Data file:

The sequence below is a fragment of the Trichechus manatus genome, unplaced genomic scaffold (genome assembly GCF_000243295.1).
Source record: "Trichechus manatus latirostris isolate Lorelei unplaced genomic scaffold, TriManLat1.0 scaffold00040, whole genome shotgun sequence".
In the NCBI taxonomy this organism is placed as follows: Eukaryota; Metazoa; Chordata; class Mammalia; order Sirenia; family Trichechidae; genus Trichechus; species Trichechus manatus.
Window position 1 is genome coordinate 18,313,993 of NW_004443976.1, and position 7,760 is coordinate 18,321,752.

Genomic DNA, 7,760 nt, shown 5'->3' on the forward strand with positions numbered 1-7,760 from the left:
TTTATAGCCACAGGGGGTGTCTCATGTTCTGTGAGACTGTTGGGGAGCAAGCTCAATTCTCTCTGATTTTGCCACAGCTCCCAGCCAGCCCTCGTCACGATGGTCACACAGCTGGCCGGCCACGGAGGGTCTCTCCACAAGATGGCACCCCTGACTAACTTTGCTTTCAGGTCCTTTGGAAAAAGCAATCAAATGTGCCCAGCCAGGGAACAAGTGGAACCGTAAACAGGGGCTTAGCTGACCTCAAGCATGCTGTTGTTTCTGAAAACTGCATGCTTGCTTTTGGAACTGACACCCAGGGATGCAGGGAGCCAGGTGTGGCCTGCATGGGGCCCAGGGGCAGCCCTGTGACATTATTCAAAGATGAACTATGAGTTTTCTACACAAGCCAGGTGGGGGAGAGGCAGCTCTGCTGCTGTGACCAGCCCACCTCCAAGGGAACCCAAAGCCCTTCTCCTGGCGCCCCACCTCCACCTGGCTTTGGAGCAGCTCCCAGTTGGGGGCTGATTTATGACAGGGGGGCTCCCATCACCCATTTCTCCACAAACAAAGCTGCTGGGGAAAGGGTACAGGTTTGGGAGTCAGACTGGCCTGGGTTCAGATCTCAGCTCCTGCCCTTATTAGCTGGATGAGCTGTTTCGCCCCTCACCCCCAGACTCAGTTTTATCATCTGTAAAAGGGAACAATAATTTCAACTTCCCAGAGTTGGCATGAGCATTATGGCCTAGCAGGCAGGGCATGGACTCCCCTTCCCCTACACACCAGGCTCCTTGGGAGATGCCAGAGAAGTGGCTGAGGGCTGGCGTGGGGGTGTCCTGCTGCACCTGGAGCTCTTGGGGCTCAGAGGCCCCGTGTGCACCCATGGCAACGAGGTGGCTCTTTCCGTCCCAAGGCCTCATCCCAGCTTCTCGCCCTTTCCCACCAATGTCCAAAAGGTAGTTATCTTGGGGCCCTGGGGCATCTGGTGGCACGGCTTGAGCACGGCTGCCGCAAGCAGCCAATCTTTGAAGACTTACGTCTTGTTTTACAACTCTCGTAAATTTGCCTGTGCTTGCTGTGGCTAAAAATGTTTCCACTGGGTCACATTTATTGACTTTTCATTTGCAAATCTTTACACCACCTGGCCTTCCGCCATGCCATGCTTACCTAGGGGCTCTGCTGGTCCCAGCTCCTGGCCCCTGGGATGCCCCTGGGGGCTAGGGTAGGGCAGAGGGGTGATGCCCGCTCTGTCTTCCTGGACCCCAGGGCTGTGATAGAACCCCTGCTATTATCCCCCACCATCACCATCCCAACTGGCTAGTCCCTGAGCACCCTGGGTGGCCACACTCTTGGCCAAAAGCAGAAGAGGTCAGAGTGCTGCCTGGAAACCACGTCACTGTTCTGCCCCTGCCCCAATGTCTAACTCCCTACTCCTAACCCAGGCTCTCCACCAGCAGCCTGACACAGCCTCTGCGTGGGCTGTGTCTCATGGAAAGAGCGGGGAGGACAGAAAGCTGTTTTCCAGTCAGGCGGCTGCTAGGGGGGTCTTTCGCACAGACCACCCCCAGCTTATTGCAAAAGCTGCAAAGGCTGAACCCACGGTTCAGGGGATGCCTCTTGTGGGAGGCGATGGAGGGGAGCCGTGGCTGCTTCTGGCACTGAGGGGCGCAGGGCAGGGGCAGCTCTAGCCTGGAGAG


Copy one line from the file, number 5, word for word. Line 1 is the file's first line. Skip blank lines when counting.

Genomic DNA, 7,760 nt, shown 5'->3' on the forward strand with positions numbered 1-7,760 from the left: